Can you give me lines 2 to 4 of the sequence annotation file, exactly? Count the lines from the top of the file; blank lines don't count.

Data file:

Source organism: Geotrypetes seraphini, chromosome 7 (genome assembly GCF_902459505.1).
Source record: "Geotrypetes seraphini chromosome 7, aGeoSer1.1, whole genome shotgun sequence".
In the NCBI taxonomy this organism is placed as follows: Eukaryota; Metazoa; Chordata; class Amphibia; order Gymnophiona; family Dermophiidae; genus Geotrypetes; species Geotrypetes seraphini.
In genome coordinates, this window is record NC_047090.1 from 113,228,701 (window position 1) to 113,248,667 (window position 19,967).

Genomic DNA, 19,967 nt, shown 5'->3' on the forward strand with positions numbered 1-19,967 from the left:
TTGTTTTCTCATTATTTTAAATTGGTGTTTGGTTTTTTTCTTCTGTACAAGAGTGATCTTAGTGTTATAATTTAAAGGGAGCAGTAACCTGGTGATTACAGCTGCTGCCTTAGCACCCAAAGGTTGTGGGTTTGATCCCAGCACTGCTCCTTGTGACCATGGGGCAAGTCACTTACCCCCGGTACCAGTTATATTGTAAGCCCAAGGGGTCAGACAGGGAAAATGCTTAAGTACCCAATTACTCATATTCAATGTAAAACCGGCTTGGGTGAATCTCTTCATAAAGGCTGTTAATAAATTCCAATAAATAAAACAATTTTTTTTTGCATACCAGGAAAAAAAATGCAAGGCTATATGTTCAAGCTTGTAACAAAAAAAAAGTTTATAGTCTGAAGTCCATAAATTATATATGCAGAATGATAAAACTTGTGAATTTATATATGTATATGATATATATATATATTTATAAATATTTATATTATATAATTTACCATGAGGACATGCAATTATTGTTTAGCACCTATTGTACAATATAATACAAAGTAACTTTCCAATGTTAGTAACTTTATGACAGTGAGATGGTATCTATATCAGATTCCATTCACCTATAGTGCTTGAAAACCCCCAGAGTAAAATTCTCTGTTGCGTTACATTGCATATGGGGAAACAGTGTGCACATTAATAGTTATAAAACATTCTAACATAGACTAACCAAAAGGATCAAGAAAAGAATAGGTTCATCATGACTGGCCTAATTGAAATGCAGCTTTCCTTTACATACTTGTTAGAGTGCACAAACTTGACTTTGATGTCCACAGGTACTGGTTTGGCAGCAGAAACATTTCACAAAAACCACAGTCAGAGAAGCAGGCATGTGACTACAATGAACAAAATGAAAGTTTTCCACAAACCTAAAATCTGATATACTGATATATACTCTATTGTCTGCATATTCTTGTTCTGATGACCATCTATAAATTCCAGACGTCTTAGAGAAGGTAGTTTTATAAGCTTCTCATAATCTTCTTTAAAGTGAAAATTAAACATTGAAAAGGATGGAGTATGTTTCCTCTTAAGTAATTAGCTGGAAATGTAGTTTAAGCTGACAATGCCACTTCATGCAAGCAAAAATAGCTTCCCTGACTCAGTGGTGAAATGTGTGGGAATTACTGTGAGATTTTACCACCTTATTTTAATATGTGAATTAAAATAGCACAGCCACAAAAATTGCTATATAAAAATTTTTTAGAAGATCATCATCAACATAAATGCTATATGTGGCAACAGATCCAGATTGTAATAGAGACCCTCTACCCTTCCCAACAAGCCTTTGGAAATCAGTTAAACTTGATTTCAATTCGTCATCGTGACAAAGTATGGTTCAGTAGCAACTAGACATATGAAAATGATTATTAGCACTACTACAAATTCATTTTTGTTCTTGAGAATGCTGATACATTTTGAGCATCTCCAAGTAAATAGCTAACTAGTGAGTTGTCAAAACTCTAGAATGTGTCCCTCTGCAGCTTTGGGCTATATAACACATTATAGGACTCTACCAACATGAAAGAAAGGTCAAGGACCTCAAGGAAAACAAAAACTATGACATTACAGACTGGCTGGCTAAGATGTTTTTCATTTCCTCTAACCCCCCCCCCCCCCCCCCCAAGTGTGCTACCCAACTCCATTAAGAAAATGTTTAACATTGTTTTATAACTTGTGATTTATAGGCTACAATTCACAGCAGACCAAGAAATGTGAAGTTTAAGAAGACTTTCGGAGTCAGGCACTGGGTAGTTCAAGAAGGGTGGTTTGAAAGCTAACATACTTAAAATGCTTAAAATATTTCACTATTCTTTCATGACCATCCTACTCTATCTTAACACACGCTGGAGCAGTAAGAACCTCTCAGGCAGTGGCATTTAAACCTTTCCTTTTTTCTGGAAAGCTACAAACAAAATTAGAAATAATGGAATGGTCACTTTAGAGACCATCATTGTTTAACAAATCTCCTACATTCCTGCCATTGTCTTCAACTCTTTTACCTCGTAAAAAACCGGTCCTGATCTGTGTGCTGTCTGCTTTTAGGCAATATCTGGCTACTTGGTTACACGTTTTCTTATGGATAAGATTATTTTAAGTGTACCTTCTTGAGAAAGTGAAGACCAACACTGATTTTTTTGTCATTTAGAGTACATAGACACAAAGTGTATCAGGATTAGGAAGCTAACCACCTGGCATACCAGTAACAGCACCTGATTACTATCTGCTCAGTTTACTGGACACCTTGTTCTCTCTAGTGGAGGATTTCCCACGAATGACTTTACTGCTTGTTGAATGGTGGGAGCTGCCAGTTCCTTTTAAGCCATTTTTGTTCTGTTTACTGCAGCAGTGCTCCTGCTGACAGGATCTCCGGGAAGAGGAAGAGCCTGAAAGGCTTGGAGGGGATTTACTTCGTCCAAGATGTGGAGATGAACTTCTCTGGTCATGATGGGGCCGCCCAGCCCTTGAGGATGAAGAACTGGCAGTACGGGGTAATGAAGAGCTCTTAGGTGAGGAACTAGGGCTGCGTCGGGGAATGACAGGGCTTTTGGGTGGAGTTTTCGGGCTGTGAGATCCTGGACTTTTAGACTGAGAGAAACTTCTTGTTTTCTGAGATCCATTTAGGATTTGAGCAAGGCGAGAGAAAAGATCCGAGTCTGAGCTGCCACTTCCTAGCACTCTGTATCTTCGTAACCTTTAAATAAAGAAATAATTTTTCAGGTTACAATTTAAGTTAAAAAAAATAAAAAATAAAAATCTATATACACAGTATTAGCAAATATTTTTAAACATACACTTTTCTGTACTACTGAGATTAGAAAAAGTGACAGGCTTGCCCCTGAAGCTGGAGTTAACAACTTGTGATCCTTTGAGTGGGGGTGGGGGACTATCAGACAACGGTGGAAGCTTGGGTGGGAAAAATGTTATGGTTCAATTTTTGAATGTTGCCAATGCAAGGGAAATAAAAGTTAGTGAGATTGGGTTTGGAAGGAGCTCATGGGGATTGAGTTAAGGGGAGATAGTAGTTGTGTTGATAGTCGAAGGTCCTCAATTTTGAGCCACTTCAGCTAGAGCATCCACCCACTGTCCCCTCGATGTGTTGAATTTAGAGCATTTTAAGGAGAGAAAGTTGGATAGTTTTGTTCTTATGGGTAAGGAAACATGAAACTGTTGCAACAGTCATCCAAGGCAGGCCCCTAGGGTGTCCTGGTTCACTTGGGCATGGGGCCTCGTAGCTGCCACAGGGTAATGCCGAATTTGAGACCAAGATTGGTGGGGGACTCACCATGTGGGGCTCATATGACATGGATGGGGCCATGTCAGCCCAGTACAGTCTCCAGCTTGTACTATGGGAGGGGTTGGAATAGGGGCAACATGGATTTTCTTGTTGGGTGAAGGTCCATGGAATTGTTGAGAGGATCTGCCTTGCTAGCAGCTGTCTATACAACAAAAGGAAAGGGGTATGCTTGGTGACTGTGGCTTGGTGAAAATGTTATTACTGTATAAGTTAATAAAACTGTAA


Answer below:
Source record: "Geotrypetes seraphini chromosome 7, aGeoSer1.1, whole genome shotgun sequence".
In the NCBI taxonomy this organism is placed as follows: Eukaryota; Metazoa; Chordata; class Amphibia; order Gymnophiona; family Dermophiidae; genus Geotrypetes; species Geotrypetes seraphini.
In genome coordinates, this window is record NC_047090.1 from 113,228,701 (window position 1) to 113,248,667 (window position 19,967).